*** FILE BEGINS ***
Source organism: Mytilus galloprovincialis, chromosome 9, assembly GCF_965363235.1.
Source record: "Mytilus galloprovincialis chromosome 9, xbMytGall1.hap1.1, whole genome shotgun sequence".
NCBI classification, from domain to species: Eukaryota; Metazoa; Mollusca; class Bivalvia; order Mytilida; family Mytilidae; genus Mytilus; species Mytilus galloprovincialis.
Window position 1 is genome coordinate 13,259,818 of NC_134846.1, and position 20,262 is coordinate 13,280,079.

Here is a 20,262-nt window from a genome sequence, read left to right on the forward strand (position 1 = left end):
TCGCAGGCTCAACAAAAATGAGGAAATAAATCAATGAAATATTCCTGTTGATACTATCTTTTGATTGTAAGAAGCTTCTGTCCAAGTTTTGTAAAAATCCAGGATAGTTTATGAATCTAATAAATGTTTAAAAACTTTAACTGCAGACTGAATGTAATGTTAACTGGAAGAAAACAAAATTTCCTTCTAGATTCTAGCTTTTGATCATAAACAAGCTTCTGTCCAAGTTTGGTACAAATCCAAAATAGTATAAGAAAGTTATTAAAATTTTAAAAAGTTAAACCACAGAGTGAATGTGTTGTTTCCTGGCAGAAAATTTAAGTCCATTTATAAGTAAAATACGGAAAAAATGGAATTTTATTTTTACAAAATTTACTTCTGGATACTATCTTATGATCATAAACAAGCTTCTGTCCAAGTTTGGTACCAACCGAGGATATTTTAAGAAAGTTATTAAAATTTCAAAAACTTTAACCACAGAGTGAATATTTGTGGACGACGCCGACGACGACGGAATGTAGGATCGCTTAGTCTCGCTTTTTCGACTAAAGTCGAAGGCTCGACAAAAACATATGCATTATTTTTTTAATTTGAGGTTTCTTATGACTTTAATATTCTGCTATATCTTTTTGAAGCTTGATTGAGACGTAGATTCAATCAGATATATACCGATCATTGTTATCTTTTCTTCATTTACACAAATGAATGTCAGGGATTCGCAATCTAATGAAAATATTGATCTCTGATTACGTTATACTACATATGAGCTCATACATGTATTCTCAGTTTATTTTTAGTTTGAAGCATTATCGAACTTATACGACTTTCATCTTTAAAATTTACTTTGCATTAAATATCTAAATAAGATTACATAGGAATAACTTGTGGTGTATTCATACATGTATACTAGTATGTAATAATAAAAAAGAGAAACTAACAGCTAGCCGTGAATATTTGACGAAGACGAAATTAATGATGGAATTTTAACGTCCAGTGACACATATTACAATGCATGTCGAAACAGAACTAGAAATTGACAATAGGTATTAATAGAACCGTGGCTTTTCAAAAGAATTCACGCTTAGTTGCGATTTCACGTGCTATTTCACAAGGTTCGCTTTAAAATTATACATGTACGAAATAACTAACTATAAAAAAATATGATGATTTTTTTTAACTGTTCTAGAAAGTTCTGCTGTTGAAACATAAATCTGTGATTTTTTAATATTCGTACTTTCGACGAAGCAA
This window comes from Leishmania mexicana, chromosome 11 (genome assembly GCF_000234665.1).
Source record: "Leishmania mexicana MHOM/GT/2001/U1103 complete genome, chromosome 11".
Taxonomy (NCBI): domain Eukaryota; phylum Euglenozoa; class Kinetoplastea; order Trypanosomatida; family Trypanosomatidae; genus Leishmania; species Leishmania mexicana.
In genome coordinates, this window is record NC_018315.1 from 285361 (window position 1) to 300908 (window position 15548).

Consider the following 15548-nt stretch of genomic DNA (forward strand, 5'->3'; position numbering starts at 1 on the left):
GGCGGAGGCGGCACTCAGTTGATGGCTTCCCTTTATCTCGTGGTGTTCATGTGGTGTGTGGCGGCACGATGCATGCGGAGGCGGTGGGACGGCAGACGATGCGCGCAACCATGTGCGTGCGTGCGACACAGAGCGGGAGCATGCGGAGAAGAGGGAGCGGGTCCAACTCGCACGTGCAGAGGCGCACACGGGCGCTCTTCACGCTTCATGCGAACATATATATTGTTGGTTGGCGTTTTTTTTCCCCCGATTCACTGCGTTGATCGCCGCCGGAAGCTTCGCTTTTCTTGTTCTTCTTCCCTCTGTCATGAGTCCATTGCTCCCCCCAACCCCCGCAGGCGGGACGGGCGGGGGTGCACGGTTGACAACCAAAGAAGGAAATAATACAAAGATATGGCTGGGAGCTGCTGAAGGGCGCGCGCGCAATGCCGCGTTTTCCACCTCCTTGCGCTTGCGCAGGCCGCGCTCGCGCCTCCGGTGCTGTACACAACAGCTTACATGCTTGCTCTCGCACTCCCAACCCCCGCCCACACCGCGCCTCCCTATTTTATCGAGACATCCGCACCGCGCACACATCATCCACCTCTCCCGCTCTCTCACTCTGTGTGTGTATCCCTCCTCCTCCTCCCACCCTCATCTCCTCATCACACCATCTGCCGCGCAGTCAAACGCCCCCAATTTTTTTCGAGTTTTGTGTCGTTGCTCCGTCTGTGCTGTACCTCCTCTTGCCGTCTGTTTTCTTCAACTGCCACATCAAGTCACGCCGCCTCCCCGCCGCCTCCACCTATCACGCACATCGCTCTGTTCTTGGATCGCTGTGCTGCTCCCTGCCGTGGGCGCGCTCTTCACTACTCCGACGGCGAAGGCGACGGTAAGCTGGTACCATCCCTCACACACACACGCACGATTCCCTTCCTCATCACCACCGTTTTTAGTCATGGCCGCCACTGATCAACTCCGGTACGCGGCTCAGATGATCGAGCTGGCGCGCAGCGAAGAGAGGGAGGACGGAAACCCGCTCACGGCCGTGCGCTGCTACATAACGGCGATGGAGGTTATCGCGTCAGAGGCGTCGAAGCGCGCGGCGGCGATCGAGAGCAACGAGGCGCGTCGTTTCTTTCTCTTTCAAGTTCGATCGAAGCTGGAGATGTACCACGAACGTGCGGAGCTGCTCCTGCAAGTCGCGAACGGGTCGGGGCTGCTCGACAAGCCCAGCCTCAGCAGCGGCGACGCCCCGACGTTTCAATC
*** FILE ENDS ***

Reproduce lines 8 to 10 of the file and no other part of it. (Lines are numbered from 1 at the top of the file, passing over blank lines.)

Source record: "Leishmania mexicana MHOM/GT/2001/U1103 complete genome, chromosome 11".
Taxonomy (NCBI): domain Eukaryota; phylum Euglenozoa; class Kinetoplastea; order Trypanosomatida; family Trypanosomatidae; genus Leishmania; species Leishmania mexicana.
In genome coordinates, this window is record NC_018315.1 from 285361 (window position 1) to 300908 (window position 15548).